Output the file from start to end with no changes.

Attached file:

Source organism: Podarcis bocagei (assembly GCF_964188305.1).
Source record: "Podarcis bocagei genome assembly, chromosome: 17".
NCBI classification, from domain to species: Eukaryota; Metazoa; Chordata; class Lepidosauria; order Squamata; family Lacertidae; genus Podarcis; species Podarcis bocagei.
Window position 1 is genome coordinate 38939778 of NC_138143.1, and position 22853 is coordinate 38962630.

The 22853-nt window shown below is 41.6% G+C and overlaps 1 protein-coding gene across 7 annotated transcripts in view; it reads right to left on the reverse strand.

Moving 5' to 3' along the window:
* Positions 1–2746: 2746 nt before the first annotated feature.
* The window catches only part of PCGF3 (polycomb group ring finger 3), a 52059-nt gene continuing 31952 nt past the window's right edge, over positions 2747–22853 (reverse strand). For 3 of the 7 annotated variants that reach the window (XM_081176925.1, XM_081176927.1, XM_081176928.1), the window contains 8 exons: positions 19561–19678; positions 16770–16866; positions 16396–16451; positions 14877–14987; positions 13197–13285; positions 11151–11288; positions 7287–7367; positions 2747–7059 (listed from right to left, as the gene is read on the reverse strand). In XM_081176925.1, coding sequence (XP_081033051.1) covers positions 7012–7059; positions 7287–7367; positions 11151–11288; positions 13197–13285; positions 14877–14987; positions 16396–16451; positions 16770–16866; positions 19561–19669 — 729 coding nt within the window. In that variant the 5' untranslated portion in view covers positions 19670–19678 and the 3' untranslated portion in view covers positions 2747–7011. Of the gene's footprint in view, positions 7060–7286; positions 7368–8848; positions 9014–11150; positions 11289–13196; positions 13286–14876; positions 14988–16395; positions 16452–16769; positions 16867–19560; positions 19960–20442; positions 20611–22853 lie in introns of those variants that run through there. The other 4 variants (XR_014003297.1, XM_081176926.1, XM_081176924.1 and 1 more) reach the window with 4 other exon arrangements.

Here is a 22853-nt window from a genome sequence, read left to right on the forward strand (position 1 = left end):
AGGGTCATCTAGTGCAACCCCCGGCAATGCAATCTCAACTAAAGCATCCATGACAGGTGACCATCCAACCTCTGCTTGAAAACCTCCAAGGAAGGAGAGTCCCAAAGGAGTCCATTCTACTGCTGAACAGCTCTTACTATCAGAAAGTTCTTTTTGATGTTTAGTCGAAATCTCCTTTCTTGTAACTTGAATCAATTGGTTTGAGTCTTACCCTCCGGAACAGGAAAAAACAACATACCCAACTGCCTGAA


Source organism: Podarcis bocagei (assembly GCF_964188305.1).
Source record: "Podarcis bocagei genome assembly, chromosome: 17".
NCBI classification, from domain to species: Eukaryota; Metazoa; Chordata; class Lepidosauria; order Squamata; family Lacertidae; genus Podarcis; species Podarcis bocagei.
Window position 1 is genome coordinate 38939778 of NC_138143.1, and position 22853 is coordinate 38962630.

The 22853-nt window shown below is 41.6% G+C and overlaps 1 protein-coding gene across 7 annotated transcripts in view; it reads right to left on the reverse strand.

Moving 5' to 3' along the window:
* Positions 1–2746: 2746 nt before the first annotated feature.
* The window catches only part of PCGF3 (polycomb group ring finger 3), a 52059-nt gene continuing 31952 nt past the window's right edge, over positions 2747–22853 (reverse strand). For 3 of the 7 annotated variants that reach the window (XM_081176925.1, XM_081176927.1, XM_081176928.1), the window contains 8 exons: positions 19561–19678; positions 16770–16866; positions 16396–16451; positions 14877–14987; positions 13197–13285; positions 11151–11288; positions 7287–7367; positions 2747–7059 (listed from right to left, as the gene is read on the reverse strand). In XM_081176925.1, coding sequence (XP_081033051.1) covers positions 7012–7059; positions 7287–7367; positions 11151–11288; positions 13197–13285; positions 14877–14987; positions 16396–16451; positions 16770–16866; positions 19561–19669 — 729 coding nt within the window. In that variant the 5' untranslated portion in view covers positions 19670–19678 and the 3' untranslated portion in view covers positions 2747–7011. Of the gene's footprint in view, positions 7060–7286; positions 7368–8848; positions 9014–11150; positions 11289–13196; positions 13286–14876; positions 14988–16395; positions 16452–16769; positions 16867–19560; positions 19960–20442; positions 20611–22853 lie in introns of those variants that run through there. The other 4 variants (XR_014003297.1, XM_081176926.1, XM_081176924.1 and 1 more) reach the window with 4 other exon arrangements.

Here is a 22853-nt window from a genome sequence, read left to right on the forward strand (position 1 = left end):
AGGGTCATCTAGTGCAACCCCCGGCAATGCAATCTCAACTAAAGCATCCATGACAGGTGACCATCCAACCTCTGCTTGAAAACCTCCAAGGAAGGAGAGTCCCAAAGGAGTCCATTCTACTGCTGAACAGCTCTTACTATCAGAAAGTTCTTTTTGATGTTTAGTCGAAATCTCCTTTCTTGTAACTTGAATCAATTGGTTTGAGTCTTACCCTCCGGAACAGGAAAAAACAACATACCCAACTGCCTGAA